Professor of the Practice Marianne Cusato and Adjunct Professor of the Practice Tiffany Abernathy, both at the University of Notre Dame’s School of Architecture, have been appointed to the International Network for Traditional Building, Architecture and Urbanism (INTBAU) board of trustees.
INTBAU announced their appointments April 18, along with the appointment of Akel Ismail Kahera, professor of Islamic architecture and urbanism in the College of Islamic Studies at Hamad Bin Khalifa University.
Through workshops, summer schools, study tours, conferences, awards and competitions, INTBAU’s vision is that every building and place is made with a conscience, drawing from and developing traditional knowledge and techniques to uphold everyone’s right to a place to live that is resilient, adaptable, beautiful and supportive of local identity.
“Our future rests in organizations that promote education and grassroots activism. INTBAU speaks to building a better tomorrow through belonging, plurality and tradition,” Abernathy said. “Its network has the global power to create consequential change through its mission rooted in cultural freedom. I am humbled to be a part of this diverse family of changemakers.”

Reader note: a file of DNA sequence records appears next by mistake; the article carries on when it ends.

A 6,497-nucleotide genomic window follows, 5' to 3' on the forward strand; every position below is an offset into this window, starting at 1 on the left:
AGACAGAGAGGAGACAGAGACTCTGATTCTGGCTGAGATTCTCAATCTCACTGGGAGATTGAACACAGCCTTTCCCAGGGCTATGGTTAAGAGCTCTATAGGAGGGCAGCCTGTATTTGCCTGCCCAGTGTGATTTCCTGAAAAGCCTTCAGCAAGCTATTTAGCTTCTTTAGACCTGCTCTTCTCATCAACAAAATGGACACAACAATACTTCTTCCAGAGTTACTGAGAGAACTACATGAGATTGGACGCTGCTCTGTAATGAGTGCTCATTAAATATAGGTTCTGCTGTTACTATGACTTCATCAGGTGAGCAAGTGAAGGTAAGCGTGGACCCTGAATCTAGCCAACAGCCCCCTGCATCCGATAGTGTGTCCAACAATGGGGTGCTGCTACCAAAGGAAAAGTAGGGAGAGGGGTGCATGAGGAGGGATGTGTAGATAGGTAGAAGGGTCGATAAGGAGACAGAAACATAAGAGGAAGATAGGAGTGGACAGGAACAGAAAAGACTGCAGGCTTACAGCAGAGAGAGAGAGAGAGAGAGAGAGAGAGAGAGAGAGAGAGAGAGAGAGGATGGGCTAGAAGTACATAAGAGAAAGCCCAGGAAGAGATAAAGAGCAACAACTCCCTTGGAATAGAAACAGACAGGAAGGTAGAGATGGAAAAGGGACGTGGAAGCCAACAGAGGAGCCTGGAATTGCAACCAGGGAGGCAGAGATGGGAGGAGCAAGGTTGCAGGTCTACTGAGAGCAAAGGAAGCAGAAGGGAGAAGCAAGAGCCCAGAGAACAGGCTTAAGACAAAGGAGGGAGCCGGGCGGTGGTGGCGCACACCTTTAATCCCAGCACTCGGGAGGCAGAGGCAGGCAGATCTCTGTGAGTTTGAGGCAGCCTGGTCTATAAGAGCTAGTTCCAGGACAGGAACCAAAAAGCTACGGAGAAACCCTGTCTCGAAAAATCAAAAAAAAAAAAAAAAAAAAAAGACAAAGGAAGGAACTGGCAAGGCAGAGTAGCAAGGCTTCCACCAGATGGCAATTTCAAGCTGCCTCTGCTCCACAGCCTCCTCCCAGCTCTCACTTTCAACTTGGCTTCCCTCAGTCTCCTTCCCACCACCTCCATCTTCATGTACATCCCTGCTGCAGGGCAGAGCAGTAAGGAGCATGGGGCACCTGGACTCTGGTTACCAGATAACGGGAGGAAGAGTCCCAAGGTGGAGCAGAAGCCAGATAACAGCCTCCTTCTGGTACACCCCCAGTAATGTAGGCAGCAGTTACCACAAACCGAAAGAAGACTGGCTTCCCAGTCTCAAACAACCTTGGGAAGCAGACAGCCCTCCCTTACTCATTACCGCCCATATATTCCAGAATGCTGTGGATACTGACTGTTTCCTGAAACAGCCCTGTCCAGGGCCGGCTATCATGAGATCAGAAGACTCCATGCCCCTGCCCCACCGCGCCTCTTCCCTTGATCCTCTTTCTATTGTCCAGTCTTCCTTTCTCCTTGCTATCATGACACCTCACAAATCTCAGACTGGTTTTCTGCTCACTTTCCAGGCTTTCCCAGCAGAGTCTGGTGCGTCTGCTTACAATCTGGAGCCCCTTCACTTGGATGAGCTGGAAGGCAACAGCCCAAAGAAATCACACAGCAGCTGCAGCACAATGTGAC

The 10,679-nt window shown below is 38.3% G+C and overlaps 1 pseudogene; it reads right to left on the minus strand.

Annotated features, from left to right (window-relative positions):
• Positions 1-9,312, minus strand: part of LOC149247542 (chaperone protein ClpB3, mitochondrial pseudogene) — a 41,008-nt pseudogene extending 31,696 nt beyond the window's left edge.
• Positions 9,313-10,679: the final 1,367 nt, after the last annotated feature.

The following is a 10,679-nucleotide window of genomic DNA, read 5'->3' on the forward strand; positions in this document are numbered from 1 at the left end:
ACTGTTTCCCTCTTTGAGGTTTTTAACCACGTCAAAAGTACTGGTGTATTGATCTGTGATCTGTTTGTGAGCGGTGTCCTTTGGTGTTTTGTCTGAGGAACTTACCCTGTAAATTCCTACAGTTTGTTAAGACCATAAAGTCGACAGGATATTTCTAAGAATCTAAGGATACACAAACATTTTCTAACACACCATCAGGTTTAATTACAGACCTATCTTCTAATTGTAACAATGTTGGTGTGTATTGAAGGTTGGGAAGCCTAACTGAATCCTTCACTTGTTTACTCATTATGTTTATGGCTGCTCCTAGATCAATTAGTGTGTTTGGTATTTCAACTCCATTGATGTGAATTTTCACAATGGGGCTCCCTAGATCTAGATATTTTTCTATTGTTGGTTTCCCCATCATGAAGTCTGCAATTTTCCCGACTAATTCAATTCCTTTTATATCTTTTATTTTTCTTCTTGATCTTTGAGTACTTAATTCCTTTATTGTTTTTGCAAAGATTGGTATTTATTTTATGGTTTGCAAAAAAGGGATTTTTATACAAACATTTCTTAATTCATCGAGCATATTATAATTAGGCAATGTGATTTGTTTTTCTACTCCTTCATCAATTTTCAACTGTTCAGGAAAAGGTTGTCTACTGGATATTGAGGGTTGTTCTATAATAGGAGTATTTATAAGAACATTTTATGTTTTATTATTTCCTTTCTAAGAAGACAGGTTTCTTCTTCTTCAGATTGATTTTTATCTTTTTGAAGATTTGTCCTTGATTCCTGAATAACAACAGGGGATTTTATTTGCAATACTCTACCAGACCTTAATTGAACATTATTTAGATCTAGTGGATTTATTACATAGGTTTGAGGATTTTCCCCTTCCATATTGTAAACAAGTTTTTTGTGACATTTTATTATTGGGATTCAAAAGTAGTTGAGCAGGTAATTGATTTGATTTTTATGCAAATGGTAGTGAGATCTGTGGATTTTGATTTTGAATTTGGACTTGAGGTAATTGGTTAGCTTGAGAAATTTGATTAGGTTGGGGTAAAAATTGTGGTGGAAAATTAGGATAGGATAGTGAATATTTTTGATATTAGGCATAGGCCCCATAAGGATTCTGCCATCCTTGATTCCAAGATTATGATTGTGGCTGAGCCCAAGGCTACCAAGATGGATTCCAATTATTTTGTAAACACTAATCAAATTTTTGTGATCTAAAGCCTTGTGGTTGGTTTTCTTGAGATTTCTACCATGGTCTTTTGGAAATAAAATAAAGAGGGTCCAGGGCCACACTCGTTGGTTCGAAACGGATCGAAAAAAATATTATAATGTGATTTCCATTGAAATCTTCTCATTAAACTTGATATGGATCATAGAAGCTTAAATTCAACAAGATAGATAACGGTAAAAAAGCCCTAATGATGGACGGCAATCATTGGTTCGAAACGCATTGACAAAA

INTBAU was established in 2001 in London and has since gained 40 chapters and over 8,000 members in more than 100 countries worldwide. The organization works under the patronage of Royal Founding Patron King Charles III, the former Prince of Wales.
The mission and vision of the organization align with both professors’ work at the University of Notre Dame as educators and in their private practices, Cusato said.
“It’s an honor to join INTBAU’s board and contribute to a global network dedicated to building a more sustainable, resilient, just and meaningful future through the exchange of knowledge, active advocacy and sharing of time-tested methods for creating places of lasting value,” Cusato said.
Harriet Wennberg, executive director of INTBAU, said in her statement that the new appointments will strengthen the organization’s work to promote traditional building, architecture and urbanism internationally.
Originally published by architecture.nd.edu on April 27.at